while loops that advance an iterator - is this good practise?

I am writing a top-down parser in rust from scratch, this is what i have so far.

use std::str::Chars;

struct Lexer<'a> {
    peek: Option<char>,
    chars: Chars<'a>,

impl<'a> Lexer<'a> {
    fn new(string: &'a str) -> Self {
        let mut chars = string.chars();
        Self {

    fn next(&mut self) -> Option<char> {
        let peek = self.peek;
        self.peek =;

    fn peek(&self) -> Option<char> {

    fn next_if<F>(&mut self, cond: F) -> Option<char> where
        F: FnOnce(char) -> bool {
        if cond(self.peek()?) {
        } else {

    fn eat_while<F>(&mut self, cond: F) where
        F: FnOnce(char) -> bool {

        while self.next_if(cond).is_some() {}

here you can see my eat_while implementation takes in a lambda (called cond) and advances the iterator until the specified value doesn't match cond, or the chars iterator is empty. because the while loop advances the iterator, there is no need for a loop body. however, i am told an empty while loop is bad practise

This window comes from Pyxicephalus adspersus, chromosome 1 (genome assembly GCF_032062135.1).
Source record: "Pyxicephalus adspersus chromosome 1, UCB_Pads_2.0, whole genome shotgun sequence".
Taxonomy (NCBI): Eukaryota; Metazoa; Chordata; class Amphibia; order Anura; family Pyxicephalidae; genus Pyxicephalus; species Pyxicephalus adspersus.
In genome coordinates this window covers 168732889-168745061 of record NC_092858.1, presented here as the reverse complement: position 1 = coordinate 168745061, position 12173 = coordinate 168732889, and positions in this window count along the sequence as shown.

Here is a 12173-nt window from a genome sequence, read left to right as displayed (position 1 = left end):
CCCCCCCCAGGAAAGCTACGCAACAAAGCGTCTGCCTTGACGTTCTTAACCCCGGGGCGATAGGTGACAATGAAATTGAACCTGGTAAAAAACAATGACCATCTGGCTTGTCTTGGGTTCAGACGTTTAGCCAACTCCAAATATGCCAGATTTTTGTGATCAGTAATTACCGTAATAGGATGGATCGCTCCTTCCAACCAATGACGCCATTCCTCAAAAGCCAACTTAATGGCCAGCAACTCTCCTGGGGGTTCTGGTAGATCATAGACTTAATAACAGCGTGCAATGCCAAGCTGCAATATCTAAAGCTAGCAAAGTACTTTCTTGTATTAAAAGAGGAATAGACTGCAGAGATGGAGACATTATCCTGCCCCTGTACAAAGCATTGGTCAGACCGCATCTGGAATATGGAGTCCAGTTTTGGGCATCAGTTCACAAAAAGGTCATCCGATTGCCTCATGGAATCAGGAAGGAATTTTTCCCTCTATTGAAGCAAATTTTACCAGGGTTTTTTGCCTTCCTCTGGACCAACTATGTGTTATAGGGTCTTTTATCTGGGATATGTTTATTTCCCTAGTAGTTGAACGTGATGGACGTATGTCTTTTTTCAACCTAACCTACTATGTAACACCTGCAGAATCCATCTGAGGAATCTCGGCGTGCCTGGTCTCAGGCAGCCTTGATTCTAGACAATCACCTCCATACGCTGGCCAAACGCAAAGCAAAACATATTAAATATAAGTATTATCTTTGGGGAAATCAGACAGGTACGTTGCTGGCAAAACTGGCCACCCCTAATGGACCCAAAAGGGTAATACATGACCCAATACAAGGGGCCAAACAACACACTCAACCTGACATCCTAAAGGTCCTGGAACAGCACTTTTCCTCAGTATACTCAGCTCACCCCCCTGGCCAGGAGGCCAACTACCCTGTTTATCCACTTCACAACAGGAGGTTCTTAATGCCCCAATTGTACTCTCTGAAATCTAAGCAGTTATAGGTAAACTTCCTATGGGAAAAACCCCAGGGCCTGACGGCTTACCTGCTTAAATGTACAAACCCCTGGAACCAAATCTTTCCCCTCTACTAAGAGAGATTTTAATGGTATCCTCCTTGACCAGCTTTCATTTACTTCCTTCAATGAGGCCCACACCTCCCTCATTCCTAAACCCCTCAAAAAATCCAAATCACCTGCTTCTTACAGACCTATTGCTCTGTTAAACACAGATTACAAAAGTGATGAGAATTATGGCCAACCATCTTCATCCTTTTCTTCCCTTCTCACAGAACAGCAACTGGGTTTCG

what i tried instead is recreating the "next_if" functionality in eat_while.
however, this appears to be impossible:

while cond(self.peek()).is_some()
// does not work

because self.peek() returns an option, there is no way to pass it into cond.
i tried unwrapping self.peek():

while cond(self.peek().unwrap()).is_some()
// does not work

this will panic if you reach the end of the file, so it is DEFINITELY not an option.


  • You can use Option::and_then in that case:

    while self.peek().and_then(|p| cond(p)).is_some() {/*...*/}